Because Murray Chass hates blogs and is not a blogger, no, not now, not ever, even though he has a blog. And even though, like many bloggers, he feels that he should always blog his bad and wrong thoughts all over his blog. Blog blog blog.
The article is called “ONE WIN = $2 MILLION,” and it’s all in caps just like every other blog post title on Murray Chass’ blog because putting the title in all caps means it’s REAL JOURNALISM.
The standard started dropping in 2009 when Zack Greinke won the American League Cy Young award with 16 wins and Tim Lincecum won the National League award with 15 wins. It fell even lower last year when Felix Hernandez won the A.L. award with 13 victories.
Looks like someone didn’t read what I wrote about Andy Pettitte.
Now the standard has hit rock bottom. Ross Ohlendorf has won his salary arbitration case despite having won only one game last season.
I’m confused. First you were talking about the standard for the Cy Young Award (wins and nothing else, apparently) and now you’re talking about the standard for baseball arbitration cases (wins and nothing else, apparently). Should we even bother to keep other pitching stats, or just wins and fuck-offs? I say “fuck-offs” because the word “losses” just doesn’t carry enough emotional weight. We need to really make sure that pitchers with no run support and bad bullpens know that they’re totally worthless pieces of shit for not winning.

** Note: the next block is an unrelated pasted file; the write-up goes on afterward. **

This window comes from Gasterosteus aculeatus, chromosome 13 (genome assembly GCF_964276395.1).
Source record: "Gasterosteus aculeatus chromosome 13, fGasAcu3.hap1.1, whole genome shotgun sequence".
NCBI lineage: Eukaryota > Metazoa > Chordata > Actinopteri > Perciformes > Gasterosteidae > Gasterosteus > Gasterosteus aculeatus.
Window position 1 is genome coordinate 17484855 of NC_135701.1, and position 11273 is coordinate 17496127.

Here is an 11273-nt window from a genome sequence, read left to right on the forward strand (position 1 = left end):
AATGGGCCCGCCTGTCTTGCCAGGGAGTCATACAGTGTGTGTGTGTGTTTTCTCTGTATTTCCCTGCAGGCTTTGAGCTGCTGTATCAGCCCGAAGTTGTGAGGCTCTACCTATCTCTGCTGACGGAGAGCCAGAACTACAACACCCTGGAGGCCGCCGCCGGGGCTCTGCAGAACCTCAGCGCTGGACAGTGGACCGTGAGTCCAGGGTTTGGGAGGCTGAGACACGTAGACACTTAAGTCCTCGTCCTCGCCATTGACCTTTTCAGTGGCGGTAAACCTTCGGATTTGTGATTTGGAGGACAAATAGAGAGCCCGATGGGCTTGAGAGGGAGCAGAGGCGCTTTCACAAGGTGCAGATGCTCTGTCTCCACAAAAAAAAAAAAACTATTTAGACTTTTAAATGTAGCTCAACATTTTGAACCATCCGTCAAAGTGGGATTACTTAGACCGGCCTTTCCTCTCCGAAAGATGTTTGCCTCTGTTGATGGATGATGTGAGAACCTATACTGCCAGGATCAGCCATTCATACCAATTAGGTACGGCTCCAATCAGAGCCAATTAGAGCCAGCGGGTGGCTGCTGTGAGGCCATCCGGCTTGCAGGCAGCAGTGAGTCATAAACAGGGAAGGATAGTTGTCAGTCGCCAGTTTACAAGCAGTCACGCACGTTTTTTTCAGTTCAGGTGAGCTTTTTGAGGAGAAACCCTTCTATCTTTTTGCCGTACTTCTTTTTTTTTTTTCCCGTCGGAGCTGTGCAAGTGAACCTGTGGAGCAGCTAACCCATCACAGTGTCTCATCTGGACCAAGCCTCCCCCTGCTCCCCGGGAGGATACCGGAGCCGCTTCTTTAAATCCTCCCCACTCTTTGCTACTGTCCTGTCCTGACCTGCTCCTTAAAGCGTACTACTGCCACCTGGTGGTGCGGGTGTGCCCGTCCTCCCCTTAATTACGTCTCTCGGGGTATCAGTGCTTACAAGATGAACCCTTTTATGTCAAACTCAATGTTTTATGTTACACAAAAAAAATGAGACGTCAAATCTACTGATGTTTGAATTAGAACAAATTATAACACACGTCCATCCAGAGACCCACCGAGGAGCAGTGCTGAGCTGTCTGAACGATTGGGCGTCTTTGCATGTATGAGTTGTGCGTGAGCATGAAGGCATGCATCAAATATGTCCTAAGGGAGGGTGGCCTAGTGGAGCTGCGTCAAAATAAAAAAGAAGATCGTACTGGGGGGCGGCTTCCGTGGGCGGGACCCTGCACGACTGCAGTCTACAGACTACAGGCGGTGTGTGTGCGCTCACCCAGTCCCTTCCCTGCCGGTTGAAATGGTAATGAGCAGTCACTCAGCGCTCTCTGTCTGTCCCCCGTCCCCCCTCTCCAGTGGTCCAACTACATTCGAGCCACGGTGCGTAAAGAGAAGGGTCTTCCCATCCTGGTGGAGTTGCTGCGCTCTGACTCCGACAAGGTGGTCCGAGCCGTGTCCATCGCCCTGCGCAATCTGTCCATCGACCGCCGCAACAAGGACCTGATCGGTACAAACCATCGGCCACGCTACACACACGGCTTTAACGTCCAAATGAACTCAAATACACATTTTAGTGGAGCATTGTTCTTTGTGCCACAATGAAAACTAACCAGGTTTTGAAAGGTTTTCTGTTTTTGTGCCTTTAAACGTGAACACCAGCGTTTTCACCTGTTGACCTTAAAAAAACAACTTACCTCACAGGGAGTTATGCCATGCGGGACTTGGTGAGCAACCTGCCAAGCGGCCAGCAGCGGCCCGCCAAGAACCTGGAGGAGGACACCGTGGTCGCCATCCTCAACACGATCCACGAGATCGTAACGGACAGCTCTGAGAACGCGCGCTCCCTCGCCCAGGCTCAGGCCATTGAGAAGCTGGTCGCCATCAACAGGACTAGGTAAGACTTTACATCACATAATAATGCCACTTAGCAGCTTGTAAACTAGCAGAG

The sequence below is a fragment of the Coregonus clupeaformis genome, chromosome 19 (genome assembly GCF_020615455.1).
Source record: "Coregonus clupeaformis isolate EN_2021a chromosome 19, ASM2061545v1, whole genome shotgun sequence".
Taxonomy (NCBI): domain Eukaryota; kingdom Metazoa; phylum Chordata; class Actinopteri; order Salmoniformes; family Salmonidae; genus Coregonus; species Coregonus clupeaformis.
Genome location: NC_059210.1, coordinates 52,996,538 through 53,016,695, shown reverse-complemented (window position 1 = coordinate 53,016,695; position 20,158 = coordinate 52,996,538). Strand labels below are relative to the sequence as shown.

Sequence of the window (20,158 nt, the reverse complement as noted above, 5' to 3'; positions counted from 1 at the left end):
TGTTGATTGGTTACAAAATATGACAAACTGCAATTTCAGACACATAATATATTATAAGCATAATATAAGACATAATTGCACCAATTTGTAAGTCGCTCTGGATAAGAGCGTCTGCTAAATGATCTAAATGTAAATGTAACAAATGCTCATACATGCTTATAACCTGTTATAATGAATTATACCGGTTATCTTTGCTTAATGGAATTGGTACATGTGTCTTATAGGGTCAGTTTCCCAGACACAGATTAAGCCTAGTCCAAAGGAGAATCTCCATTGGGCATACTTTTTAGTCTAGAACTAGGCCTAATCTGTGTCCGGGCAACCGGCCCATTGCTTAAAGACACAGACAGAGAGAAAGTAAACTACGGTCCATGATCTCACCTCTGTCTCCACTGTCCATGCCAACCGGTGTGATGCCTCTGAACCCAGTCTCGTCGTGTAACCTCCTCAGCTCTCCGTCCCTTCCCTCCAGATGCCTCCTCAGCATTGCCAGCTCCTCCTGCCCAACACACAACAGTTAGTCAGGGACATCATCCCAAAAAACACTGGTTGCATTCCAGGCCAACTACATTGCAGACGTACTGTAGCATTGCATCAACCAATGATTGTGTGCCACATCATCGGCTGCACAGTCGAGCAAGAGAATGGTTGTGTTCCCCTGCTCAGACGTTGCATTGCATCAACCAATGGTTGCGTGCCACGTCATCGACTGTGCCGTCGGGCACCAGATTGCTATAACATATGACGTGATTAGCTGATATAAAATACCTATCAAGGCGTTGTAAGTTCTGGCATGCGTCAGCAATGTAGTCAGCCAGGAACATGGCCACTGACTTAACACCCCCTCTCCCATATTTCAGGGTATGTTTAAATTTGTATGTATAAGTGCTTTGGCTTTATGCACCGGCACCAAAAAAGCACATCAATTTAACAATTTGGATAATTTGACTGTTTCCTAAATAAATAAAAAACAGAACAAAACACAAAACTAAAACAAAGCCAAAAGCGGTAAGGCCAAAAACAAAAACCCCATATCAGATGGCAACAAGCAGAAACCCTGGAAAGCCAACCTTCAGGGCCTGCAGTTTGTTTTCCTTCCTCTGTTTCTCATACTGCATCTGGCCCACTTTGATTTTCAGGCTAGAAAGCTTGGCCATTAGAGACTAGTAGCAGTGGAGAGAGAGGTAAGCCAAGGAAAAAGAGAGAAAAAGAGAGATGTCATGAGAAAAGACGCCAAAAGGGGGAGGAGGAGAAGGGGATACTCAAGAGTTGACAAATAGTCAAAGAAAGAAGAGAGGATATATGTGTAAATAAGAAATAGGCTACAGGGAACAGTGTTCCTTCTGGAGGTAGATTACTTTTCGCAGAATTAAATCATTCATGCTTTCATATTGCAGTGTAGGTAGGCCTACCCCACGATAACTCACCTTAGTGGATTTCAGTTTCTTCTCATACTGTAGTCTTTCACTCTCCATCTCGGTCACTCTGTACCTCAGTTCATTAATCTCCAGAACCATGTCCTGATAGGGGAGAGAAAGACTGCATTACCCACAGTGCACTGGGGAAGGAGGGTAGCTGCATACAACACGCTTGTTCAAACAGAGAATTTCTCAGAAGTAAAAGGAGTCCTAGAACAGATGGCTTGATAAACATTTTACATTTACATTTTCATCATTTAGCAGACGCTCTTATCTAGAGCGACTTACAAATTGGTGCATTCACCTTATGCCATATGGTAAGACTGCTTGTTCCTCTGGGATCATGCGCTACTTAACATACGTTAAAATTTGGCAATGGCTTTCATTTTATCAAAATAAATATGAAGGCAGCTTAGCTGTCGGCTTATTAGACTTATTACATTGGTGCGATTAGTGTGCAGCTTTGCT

One victory equals $2,025,000, the three-member panel of arbitrators ruled last week. The $1.4 million salary Pittsburgh submitted wasn’t enough of a raise from the $439,000 salary Ohlendorf earned last year.
I’m pretty sure that’s not what they ruled. I would challenge you to go to the arbitration ruling and find where it says that one win equals $2,025,000.
Nonetheless, it is still a pretty sad moment for a Pirates organization that just can’t seem to collect too many sad moments.
But times have changed for pitchers. They don’t have to win games any more. Just throw some good-looking statistics out there other than wins, and they can win Cy Young awards and salary arbitration cases. My goodness, even arbitrators have gone over to the dark side.
My goodness, can you believe that people who are employed to determine the financial value of Major League Baseball players use more than one statistic to do it? It’s almost like they’re taking the decision seriously! You better call Han Solo up, ’cause these motherfuckers are building some kind of enormous baseball Death Star!
They basically emphasized statistics other than wins and losses, especially the run support the Pirates provided Ohlendorf. In the new age of judging pitchers run support has become a telling factor. That’s why Hernandez won his Cy Young award.
It’s good that you understand that, Murray.
Under this new-age thinking, if a team doesn’t score more than three runs a game, a pitcher isn’t expected to win. No longer is a pitcher expected to win 3-2 or 2-1. If his team doesn’t score at least four runs, it’s not the pitcher’s fault if he doesn’t win.
Never mind, apparently you don’t understand it at all.